BURLINGTON — The state Department of Fish and Wildlife needs help marking about 110 million hatchery salmon and steelhead before release into state waters.
That’s 11 million more fish than a year ago which is good news — however, more fish means more hands are needed to complete the massive task.
Locally, the Samish Hatchery could use help marking about 5.4 million fish. The hatchery plans on beginning the process April 11.
“There are quite a few of them,” said Fish and Wildlife Project Organizer Jill Cady.
Staffing in recent years has been a challenge and volunteers are appreciated.
“Our program sizes are larger than we have ever seen and we are having issues finding staffing through contracted labor,” Cady said. “We have taken steps to increase hourly wages and have implemented gas bonuses to try and get more support. But it has been really challenging.”
The work takes place every year for several months in the spring and early summer and is often performed in shifts throughout the day and even on weekends.
Fish and Wildlife is also hiring full-time positions applied for at www.mykellyjobs.com; search “fin clipper.”
There is a caveat besides needing to sign up online.
“We are really looking for volunteers who can come in and commit for one eight-hour shift at the least at the hatchery,” Cady said. “Why a full shift? Because we are committing a lot of resources and time to get volunteers onboard and trained.”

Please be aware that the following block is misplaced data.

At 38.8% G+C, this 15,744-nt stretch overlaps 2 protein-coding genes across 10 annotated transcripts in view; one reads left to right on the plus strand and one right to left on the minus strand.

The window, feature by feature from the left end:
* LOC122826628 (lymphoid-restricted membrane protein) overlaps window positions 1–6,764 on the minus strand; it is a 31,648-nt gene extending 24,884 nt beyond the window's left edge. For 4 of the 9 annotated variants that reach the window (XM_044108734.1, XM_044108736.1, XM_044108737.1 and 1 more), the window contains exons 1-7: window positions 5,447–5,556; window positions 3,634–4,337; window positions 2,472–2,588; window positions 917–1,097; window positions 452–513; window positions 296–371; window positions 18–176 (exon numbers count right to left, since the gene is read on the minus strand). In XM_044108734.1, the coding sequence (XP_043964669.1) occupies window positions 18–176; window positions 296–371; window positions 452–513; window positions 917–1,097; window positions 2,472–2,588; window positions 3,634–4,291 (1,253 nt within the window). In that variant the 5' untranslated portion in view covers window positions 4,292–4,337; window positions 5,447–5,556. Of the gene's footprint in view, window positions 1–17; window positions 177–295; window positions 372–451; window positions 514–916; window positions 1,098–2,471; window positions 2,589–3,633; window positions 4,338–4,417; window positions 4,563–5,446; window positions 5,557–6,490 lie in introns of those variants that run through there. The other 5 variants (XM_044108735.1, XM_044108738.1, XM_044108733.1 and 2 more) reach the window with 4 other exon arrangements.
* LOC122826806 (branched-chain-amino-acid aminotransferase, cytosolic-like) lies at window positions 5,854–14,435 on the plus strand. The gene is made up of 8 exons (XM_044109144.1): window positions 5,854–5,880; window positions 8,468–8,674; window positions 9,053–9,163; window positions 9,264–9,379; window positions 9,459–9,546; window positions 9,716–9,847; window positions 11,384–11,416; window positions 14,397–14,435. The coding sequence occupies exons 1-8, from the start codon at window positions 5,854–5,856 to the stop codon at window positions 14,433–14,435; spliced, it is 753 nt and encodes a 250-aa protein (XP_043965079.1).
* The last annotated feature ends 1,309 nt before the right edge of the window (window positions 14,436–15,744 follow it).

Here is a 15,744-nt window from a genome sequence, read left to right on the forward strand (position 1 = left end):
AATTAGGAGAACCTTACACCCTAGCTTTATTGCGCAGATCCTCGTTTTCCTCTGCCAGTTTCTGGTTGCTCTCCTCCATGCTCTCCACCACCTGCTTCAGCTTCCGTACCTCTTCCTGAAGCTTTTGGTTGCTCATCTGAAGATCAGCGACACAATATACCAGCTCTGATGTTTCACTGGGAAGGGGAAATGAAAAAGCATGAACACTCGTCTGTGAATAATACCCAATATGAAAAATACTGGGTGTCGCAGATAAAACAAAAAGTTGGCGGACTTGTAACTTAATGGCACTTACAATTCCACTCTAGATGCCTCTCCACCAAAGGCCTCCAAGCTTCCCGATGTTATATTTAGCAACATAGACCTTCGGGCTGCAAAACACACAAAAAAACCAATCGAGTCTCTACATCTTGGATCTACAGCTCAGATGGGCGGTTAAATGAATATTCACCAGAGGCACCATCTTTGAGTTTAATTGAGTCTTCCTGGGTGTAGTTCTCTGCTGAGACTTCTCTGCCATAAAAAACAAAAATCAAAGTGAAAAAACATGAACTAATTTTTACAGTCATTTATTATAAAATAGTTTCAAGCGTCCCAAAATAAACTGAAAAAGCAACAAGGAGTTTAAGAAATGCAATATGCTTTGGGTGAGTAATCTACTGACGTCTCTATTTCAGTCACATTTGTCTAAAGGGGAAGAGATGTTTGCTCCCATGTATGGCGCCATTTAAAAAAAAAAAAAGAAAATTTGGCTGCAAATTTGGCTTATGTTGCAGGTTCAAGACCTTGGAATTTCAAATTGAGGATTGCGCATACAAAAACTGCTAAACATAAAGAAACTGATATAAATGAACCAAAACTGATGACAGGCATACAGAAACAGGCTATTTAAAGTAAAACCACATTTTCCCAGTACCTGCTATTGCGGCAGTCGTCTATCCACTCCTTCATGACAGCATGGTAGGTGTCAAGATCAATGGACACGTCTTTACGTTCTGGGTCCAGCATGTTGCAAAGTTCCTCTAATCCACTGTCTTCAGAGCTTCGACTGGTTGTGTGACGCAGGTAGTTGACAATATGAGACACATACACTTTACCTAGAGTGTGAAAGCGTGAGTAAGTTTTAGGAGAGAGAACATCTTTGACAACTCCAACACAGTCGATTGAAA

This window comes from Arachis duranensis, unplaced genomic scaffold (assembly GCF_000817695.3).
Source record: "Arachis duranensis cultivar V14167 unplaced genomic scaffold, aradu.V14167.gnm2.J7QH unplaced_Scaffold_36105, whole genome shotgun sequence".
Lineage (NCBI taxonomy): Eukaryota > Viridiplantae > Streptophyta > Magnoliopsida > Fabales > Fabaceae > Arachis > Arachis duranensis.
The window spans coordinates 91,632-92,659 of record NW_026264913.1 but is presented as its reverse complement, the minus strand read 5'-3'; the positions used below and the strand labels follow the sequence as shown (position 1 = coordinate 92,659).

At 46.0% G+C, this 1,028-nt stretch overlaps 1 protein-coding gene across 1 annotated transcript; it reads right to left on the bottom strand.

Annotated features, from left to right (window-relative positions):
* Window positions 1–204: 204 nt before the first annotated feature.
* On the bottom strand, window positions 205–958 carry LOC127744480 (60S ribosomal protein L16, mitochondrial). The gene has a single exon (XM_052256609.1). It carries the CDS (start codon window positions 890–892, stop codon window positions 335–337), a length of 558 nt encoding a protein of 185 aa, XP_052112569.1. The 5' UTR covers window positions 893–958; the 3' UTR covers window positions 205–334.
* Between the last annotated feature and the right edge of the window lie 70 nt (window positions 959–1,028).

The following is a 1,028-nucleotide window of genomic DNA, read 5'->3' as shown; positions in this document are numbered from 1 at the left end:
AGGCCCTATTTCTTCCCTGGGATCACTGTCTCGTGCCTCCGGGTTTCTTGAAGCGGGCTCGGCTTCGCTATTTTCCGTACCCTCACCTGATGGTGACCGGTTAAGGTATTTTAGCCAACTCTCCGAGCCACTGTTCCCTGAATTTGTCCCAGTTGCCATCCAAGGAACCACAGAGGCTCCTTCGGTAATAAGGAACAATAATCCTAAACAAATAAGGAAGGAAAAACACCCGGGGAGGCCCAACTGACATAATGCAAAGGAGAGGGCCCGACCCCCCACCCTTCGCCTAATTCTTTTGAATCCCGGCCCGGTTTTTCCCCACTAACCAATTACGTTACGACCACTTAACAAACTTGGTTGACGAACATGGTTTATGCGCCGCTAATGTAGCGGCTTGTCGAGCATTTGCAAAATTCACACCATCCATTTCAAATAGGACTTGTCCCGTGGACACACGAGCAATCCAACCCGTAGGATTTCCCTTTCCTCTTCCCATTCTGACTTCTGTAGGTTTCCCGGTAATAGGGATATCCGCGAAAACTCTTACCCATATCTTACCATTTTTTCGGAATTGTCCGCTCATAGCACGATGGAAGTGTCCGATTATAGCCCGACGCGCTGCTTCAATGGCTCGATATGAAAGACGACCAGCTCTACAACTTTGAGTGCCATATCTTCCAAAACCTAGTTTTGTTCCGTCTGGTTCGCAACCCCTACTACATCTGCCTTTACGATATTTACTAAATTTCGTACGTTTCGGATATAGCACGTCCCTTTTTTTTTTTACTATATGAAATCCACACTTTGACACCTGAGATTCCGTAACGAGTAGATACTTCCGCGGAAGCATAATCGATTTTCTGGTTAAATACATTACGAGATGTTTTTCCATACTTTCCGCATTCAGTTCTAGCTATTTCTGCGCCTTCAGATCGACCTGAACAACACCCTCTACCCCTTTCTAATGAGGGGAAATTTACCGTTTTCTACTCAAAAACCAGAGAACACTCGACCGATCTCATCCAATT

She admitted the work is not exactly glamorous.
“It is very repetitive and involves a lot of standing along troughs with these smolt and scissors,” she said.
Fish and Wildlife’s mass-marking program has played a vital role in salmon management since the mid-1990s.
Hatchery fish are marked by clipping their adipose fin while still in the fry stage, before being released to make their way from their home waters to the ocean and back.
This marking helps differentiate hatchery fish from wild fish, playing a key role in fisheries where anglers may encounter salmon stocks or species listed under the Endangered Species Act.
“This work is essential to fishing throughout the state, and critical to salmon conservation efforts,” said Fish and Wildlife Hatchery Division Manager Eric Kinne. “We continue working to recruit for these positions, but last year members of the community stepped up in a big way to help us complete this annual effort.”
Fish and Wildlife requested additional funding ahead of this year’s legislative session to improve automation of its marking process and support additional work, but much of the annual marking effort is still done by hand by employees and volunteers.
“If this work isn’t completed, it could have big impacts on fisheries in Washington,” Kinne said.
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